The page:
Working with my excellent ex-PhD student, Dr Sarah Ellingham (who, I’m proud and delighted to say, now works for the ICRC), we’ve put out a paper which presents a quick and affordable way of determining whether bone has been burned by using an SEM. One of the problems with the march of science, is that said science can be expensive to do, and therefore limits the countries and contexts in which is can be used. This is something that I’ve discussed before as a limiting…Continue Reading “It’s all SEM-antics, really…”

I’m very excited to say that The Analysis of Burned Human Remains, 2nd Edition, edited by Christopher W. Schmidt and Steven A. Symes, received an Honorable Mention in the Biomedicine and Neuroscience category at the recent PROSE awards. The PROSE Awards are an annual competition which seeks to recognise and award the very best in professional and scholarly publishing in books and journals. Not only is the book a fantastic addition to the growing publications in the field of cremation and burned bone studies, but chapter 18…Continue Reading “The Analysis of Burned Human Remains Wins PROSE Award”

Don’t you just love making new terms! I know I do! Partly we do it because we have egos that need massaging, but mainly it’ because we do cross-disciplinary work and when you’re working at that junction of subjects, sometimes there isn’t the language to help you. So, forensic ecogenomics. In essence we’ve been thinking about how forensic practitioners can tell if a grave has been used at all, if a body was once there and has since been moved, or perhaps how long the…Continue Reading “Forensic Ecogenomics”

I’m really pleased that the Second Edition of the extremely useful Encyclopedia of Forensic and Legal Medicine is now out! And even more exciting is that I have four sections in it – all of them are in the ‘A’ section! I’ve whipped up a section on accreditation of forensic science with Brian Rankin, ancestral assessment of the skeleton with Popi Chrysostomou, animal attacks and marks on bones with David Errickson, and anthropological issues surrounding cremation. The book itself is huge and will no doubt be…Continue Reading “Encyclopedia of Forensic and Legal Medicine (Second Edition)”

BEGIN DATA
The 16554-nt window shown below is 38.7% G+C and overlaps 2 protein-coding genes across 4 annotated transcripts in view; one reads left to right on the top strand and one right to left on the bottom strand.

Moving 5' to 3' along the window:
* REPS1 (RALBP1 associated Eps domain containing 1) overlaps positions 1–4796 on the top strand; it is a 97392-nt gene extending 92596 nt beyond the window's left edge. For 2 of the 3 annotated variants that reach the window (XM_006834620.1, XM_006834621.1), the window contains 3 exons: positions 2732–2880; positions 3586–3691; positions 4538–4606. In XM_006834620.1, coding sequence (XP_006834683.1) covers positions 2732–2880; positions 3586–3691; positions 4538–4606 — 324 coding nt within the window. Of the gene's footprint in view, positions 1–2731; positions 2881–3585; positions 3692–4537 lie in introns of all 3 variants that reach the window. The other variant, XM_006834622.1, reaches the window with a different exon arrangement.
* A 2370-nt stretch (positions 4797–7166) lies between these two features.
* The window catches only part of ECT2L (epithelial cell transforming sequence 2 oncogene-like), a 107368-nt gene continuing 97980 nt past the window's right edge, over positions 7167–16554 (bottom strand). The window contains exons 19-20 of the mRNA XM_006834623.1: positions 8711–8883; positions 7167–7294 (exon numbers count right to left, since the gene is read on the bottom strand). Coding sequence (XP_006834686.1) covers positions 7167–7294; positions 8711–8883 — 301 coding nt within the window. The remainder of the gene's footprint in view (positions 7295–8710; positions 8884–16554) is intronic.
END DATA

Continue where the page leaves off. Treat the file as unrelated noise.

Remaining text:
It’s finally here! I’ve been wanting to pull together a book on cremations since I was in the midst of my PhD. Back then, I got pipped to the post by a couple of new books so decided to leave it for a while. But it was probably for the best, because in the intervening years I’ve learned a lot more about burned bone and publishing in general, and gained so many more colleagues. This has meant that the book is something that I’m very…Continue Reading “The Archaeology of Cremation”

Ellingham S, Thompson TJU, Islam M and Taylor G. (2015) Science & Justice 55: 181–188. Forensic anthropologists are frequently confronted with the need to interpret burnt bone. Regardless of the context, one of the key factors for the correct interpretation of the remains and a reconstruction of the incidents leading to incineration is the estimation of the maximum exposure temperature. The recent years have seen an influx in experimental research focusing on temperature estimation, spanning from colour assessment, mechanical strength measurements, histology and structural observations, biochemical…Continue Reading “Estimating temperature exposure of burnt bone — A methodological review”

An enhanced stipend of £15,000 per annum is offered to a strong candidate for this full time PhD scholarship in the Technology Futures Institute at Teesside University. Episodes of mass violence occur for many reasons, but the treatment of the deceased is often used as a means of humiliating and threatening the victims, their relatives and the groups to which they belong. Forensic investigation of contexts of mass violence is often hampered by the challenging nature of the graves and deposition sites themselves. These may…Continue Reading “Degraded and degrading: understanding diagenetic processes in commingled graves from contexts of mass violence”

I’m delighted that today the first issue of Science & Justice that I compiled as the new Editor-in-Chief is out – and it’s a bumper issue! 16 academic peer-reviewed papers from all over the world feature, with topics ranging across chemistry, biology, drugs, taphonomy, DNA and paintings. You can check it out by following this link to the Science & Justice website.

It’s graduation week this week – which is always a wonderful time in the academic year. All those students wandering across the stage to shake the VC’s hand, trying not to topple of those insane heels, have worked so hard for so long; it’s a real pleasure to see them again. This year is doubly special though, as Mark Butler graduates with his PhD. Mark is one of us, a member of staff, who has worked tirelessly over 5 years to gain his award –…Continue Reading “Mathematical!”